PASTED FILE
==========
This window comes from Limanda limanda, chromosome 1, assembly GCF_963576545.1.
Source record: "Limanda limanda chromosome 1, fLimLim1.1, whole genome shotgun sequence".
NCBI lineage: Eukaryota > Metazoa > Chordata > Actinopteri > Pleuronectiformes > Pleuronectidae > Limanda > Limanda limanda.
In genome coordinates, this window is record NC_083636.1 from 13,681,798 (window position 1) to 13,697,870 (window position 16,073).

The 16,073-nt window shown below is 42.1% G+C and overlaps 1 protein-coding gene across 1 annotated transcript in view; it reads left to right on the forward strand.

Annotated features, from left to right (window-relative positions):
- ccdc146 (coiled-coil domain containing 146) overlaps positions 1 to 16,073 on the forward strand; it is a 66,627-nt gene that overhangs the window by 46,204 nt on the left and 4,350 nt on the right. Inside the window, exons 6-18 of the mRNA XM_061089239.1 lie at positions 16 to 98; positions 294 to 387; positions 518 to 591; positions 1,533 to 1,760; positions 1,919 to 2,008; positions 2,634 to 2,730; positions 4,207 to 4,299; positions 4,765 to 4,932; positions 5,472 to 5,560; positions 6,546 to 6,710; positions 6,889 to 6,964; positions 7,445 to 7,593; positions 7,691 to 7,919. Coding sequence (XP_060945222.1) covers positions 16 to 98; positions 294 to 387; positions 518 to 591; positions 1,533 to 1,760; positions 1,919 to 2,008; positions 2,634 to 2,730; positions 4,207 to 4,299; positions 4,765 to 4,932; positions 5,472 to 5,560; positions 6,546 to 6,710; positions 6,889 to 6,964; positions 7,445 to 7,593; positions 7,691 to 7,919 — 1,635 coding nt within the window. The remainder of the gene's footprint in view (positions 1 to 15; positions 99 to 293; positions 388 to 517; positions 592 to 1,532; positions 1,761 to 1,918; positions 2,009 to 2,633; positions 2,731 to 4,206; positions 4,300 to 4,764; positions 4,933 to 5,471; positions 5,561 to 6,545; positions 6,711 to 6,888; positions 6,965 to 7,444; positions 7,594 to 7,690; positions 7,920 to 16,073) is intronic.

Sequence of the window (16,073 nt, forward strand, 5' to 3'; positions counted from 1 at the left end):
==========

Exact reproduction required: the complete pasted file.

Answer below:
This window comes from Limanda limanda, chromosome 1, assembly GCF_963576545.1.
Source record: "Limanda limanda chromosome 1, fLimLim1.1, whole genome shotgun sequence".
NCBI lineage: Eukaryota > Metazoa > Chordata > Actinopteri > Pleuronectiformes > Pleuronectidae > Limanda > Limanda limanda.
In genome coordinates, this window is record NC_083636.1 from 13,681,798 (window position 1) to 13,697,870 (window position 16,073).

The 16,073-nt window shown below is 42.1% G+C and overlaps 1 protein-coding gene across 1 annotated transcript in view; it reads left to right on the forward strand.

Annotated features, from left to right (window-relative positions):
- ccdc146 (coiled-coil domain containing 146) overlaps positions 1 to 16,073 on the forward strand; it is a 66,627-nt gene that overhangs the window by 46,204 nt on the left and 4,350 nt on the right. Inside the window, exons 6-18 of the mRNA XM_061089239.1 lie at positions 16 to 98; positions 294 to 387; positions 518 to 591; positions 1,533 to 1,760; positions 1,919 to 2,008; positions 2,634 to 2,730; positions 4,207 to 4,299; positions 4,765 to 4,932; positions 5,472 to 5,560; positions 6,546 to 6,710; positions 6,889 to 6,964; positions 7,445 to 7,593; positions 7,691 to 7,919. Coding sequence (XP_060945222.1) covers positions 16 to 98; positions 294 to 387; positions 518 to 591; positions 1,533 to 1,760; positions 1,919 to 2,008; positions 2,634 to 2,730; positions 4,207 to 4,299; positions 4,765 to 4,932; positions 5,472 to 5,560; positions 6,546 to 6,710; positions 6,889 to 6,964; positions 7,445 to 7,593; positions 7,691 to 7,919 — 1,635 coding nt within the window. The remainder of the gene's footprint in view (positions 1 to 15; positions 99 to 293; positions 388 to 517; positions 592 to 1,532; positions 1,761 to 1,918; positions 2,009 to 2,633; positions 2,731 to 4,206; positions 4,300 to 4,764; positions 4,933 to 5,471; positions 5,561 to 6,545; positions 6,711 to 6,888; positions 6,965 to 7,444; positions 7,594 to 7,690; positions 7,920 to 16,073) is intronic.

Sequence of the window (16,073 nt, forward strand, 5' to 3'; positions counted from 1 at the left end):